To serve the goal of protecting the claimed invention in practice, the patent should be “strong”. A strong patent not only meets the patentability criteria and is able to sustain invalidation attacks; it should be broad enough to be successfully enforced against eventual infringements.
Strong patents form the cornerstone of a successful innovative company’s intellectual property assets.
Sojuzpatent’s attorneys have vast experience in drafting strong patents ab initio and are able to meet a client’s demands in any technical field, including aeronautical engineering, aerospace engineering, agriculture, automotive, biotechnology, cleantech, construction, defense, electronics, food, genetic engineering, immunology, IT/Software, materials, manufacturing, mechanical/engineering, medical devices, nanotechnology, the oil & gas industry, optical technologies, pharmaceuticals, semiconductors, and telecommunications.
Do I have any protection after publication of a Russian patent application and before the grant of the patent?
As in most patent jurisdictions, an applicant receives in Russia provisional legal protection of his or her rights during the period between the publication of the patent application and the publication of the granted patent (Article 1392 of the Russian Civil Code).
Any third party having used the invention during the said period shall pay to the patent holder a reasonable compensation. If the parties do not agree about the amount of the compensation, the same should be defined by the court. It is important to understand that the right holder can bring a legal action against such a third party only after the registration and publication of the patent.
What are the consequences of failure to work a patent in Russia?
In Russia, no requirement is set for obligatory use of a granted patent; therefore, non-use of a patent does not endanger the patent holder’s exclusive right.
However, there is a provision in the Civil Code aimed at preventing a situation when failure to use a patent entails a shortage of some important products on the market.
In case an invention is not worked during four years after the grant, and if this affects the supply of a product or service, a court can obligate the patent owner to issue a compulsory license to the plaintiff. The price for the compulsory license is to be set in accordance with market conditions.
Any person is entitled to file a lawsuit requesting a compulsory license in case they have approached the patent holder and have been refused a license.
To protect one’s technical solution, when is it more appropriate to file an application for an invention, and when for a utility model?
This decision should be made on a case-by-case basis, depending on the subject matter and goals of patenting, as well as taking into account the specifics provided in the table below.
|Object of protection||Product (in particular device, substance, strain of microorganism, cell culture of plants or animals) or method||Device|
|Patentability criteria||Novelty, inventive step, industrial applicability||Novelty, industrial applicability|
|Term of protection||20 years (with a possible extension up to 5 years for inventions relating to such products as a drug, pesticide or agrochemical product, if their use requires a statutory authorization and more than five years have lapsed from the filing date of the patent application to the date of obtaining the first authorization)||10 years|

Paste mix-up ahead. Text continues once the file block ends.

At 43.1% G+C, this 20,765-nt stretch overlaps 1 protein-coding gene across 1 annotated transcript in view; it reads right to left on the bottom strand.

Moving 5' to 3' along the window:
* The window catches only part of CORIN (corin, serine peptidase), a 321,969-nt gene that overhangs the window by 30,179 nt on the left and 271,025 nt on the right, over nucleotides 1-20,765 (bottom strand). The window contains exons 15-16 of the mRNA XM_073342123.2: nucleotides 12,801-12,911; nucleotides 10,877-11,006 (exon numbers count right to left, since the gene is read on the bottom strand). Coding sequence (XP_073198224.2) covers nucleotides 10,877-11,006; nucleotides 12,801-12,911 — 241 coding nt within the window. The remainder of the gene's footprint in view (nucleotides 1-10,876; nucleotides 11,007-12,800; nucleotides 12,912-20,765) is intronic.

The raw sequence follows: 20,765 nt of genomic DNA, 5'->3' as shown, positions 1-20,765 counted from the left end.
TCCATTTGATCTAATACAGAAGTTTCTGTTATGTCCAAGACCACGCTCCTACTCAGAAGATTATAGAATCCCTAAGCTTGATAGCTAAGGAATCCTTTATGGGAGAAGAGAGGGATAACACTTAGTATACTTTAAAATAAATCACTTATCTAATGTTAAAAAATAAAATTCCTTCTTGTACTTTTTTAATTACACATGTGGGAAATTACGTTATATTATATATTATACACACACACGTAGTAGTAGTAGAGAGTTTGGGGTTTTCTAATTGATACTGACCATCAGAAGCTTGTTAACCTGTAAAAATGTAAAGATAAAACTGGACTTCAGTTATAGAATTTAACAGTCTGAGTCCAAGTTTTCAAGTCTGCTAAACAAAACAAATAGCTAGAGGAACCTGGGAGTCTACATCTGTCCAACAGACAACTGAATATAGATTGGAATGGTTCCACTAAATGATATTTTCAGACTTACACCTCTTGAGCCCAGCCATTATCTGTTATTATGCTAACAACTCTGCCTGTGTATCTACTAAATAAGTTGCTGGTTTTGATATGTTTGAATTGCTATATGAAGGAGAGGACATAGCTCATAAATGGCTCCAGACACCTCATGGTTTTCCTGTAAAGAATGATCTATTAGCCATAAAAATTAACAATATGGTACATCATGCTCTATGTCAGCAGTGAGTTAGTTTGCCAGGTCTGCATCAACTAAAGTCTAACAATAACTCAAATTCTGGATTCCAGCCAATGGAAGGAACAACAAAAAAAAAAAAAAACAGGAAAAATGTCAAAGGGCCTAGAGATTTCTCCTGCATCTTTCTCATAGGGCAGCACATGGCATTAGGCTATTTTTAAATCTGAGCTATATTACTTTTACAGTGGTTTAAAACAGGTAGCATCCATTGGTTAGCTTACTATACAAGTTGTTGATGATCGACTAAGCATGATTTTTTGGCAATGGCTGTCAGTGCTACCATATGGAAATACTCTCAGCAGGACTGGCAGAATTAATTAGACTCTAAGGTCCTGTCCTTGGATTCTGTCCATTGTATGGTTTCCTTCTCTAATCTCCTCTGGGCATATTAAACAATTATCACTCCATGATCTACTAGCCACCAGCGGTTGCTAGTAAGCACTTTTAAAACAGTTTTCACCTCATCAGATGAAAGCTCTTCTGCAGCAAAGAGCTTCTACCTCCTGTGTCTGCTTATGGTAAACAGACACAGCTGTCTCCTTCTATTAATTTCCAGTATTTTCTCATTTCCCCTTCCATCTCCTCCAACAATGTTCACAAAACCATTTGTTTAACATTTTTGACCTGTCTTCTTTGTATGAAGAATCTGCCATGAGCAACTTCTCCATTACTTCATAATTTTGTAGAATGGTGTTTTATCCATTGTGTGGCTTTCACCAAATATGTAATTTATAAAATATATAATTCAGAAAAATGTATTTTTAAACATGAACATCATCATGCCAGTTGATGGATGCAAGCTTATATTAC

|Approximate time to obtain a patent||24 – 36 months||6 - 12 months|
As one can see from the table, only a device can be protected as a utility model. At the same time, invention patents grant protection to devices, chemical substances, strains of microorganisms, cell cultures of plants or animals, as well as methods. For example, if there is a need to obtain patent protection for a chemical substance, one should file an application for the invention rather than for the utility model.
As far as a device is concerned, we should point out that one can obtain a utility model patent easier than an invention patent, since the utility model is not required to have the inventive step (unlike the invention). Thus, in order to get a utility model patent, one could take two previously known devices and merely combine them, also proving novelty and industrial applicability. An inventive step is not required in this case.
However, the extent of legal protection of an invention is somewhat broader than the one of a utility model because the assessment of infringement of IP rights includes equivalents doctrine.
When choosing between a utility model and an invention patent, one should also consider the risk of patent invalidation. Since inventions have to satisfy the additional patentability requirement of an inventive step (obviousness), possible invalidation actions can have additional grounds – lack of an inventive step. Therefore, in some cases, utility model patents can be considered as potentially more stable.
Which countries are covered by a Eurasian patent?
Currently: Armenia, Azerbaijan, Belarus, Kazakhstan, Kyrgyzstan, Russia, Tajikistan, and Turkmenistan are members of the Eurasian Patent Convention. Moldova left the Convention on February 27, 2012, but the patents registered on the basis of applications filed before that date, are valid.
Can the PCT national stage start before the expiration of the time limit?
In both Russian and Eurasian Patent Offices, the processing of a PCT national (regional) stage application may start before the expiration of the 31-month time limit in case the applicant makes an express request to the Patent Office.
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